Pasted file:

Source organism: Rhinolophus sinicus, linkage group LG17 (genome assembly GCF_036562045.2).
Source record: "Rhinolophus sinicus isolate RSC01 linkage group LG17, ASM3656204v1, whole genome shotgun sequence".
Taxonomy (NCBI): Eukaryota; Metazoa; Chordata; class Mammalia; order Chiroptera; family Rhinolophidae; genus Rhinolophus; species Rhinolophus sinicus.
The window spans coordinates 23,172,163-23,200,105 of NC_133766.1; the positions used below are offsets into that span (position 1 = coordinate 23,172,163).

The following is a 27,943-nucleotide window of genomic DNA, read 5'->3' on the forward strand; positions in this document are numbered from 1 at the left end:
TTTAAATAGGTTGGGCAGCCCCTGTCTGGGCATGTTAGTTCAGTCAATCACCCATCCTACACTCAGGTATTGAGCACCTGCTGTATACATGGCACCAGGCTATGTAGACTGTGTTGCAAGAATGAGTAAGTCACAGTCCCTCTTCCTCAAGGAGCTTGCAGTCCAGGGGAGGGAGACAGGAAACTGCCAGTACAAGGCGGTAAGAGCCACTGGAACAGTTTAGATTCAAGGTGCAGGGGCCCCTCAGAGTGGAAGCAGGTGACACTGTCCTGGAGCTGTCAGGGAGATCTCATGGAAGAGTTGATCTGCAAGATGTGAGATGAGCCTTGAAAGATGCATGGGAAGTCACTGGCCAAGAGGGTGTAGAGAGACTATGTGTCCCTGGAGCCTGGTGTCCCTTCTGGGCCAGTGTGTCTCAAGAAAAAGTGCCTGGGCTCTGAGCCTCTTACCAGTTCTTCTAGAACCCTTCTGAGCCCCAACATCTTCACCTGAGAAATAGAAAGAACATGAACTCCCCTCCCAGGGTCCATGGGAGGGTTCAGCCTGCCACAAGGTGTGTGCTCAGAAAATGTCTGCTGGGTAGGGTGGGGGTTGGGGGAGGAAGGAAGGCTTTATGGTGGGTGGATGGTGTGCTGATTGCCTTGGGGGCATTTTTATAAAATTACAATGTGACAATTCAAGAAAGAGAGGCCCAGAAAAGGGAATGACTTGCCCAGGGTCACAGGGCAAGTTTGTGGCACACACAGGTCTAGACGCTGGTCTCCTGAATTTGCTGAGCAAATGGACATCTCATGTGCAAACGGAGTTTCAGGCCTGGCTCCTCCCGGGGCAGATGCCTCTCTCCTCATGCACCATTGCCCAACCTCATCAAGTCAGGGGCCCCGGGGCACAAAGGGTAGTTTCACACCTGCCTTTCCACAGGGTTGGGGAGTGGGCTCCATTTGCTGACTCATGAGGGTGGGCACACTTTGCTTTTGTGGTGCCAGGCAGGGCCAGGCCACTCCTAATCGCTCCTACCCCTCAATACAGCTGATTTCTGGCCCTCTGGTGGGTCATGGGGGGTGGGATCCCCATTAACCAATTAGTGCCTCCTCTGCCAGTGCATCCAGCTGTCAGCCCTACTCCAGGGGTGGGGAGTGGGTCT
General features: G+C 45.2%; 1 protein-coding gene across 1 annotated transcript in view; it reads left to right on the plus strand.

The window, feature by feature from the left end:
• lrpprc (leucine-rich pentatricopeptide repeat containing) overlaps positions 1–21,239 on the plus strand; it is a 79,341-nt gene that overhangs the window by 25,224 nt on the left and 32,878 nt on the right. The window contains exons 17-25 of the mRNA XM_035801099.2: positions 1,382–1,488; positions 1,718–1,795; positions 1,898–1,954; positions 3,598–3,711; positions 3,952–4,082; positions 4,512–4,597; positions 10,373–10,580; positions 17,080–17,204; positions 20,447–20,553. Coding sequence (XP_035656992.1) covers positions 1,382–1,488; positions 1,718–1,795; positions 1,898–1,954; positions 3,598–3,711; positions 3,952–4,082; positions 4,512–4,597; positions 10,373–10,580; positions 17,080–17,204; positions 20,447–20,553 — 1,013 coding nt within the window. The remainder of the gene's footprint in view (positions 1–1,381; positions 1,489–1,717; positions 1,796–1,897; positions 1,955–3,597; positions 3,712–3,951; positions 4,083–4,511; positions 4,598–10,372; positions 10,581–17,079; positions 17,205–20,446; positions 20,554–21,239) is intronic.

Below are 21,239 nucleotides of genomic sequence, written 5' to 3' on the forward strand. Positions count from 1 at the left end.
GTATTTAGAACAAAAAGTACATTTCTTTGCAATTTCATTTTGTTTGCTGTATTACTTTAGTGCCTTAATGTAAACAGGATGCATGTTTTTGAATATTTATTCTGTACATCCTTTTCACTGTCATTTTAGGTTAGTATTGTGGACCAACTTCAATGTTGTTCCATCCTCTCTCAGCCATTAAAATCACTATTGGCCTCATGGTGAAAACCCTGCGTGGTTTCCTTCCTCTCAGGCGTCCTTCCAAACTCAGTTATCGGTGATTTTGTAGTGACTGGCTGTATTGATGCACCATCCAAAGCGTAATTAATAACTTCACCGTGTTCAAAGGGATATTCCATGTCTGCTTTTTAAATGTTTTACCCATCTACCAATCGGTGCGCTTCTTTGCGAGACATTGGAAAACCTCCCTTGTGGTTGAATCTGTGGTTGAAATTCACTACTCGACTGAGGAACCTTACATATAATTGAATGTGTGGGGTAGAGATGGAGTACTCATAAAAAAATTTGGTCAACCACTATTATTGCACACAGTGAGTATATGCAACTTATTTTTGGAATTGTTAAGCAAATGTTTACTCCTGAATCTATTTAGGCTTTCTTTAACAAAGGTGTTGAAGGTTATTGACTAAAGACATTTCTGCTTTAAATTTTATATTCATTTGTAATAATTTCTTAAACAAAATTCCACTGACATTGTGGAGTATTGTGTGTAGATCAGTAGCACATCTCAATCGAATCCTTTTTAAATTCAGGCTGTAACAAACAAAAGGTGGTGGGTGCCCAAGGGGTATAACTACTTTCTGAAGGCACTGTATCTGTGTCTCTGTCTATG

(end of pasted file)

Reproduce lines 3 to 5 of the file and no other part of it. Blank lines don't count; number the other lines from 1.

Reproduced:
Taxonomy (NCBI): Eukaryota; Metazoa; Chordata; class Mammalia; order Chiroptera; family Rhinolophidae; genus Rhinolophus; species Rhinolophus sinicus.
The window spans coordinates 23,172,163-23,200,105 of NC_133766.1; the positions used below are offsets into that span (position 1 = coordinate 23,172,163).

The following is a 27,943-nucleotide window of genomic DNA, read 5'->3' on the forward strand; positions in this document are numbered from 1 at the left end: